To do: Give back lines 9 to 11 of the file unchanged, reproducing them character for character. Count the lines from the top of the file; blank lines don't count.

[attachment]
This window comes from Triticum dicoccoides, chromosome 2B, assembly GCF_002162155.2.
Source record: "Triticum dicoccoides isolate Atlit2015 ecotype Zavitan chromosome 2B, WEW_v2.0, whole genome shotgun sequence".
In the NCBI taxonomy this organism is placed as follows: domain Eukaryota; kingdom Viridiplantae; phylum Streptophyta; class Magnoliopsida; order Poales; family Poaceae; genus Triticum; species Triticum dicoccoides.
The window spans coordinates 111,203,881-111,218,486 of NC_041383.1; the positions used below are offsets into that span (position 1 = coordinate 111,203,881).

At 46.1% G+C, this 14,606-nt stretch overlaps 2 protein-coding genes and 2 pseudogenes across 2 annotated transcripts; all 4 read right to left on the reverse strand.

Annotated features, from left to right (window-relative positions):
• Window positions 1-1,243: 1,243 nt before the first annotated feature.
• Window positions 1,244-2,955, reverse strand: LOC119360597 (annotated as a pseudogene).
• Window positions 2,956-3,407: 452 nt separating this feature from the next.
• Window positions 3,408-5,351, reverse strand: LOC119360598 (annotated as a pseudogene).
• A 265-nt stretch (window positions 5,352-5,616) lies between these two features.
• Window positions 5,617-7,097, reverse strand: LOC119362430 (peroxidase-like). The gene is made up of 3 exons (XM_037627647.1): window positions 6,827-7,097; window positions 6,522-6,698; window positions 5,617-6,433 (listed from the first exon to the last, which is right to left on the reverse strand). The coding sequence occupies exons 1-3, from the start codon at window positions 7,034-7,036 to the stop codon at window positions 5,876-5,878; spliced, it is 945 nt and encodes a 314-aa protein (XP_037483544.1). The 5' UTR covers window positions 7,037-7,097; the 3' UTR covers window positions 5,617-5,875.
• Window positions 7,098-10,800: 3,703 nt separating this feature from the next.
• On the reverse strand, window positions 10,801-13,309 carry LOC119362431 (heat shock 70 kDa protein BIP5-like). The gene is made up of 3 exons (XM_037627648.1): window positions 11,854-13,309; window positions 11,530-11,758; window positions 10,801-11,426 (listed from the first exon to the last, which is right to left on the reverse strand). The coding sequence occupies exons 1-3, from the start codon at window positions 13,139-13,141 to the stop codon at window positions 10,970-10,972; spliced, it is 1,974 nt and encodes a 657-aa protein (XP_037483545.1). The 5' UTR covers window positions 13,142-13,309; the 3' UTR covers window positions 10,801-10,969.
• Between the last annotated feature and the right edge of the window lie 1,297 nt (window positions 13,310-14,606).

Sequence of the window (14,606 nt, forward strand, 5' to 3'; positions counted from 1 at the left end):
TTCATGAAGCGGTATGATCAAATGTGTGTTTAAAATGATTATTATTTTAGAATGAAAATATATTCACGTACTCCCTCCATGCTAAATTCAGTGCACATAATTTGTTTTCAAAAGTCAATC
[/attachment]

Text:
• Window positions 2,956-3,407: 452 nt separating this feature from the next.
• Window positions 3,408-5,351, reverse strand: LOC119360598 (annotated as a pseudogene).
• A 265-nt stretch (window positions 5,352-5,616) lies between these two features.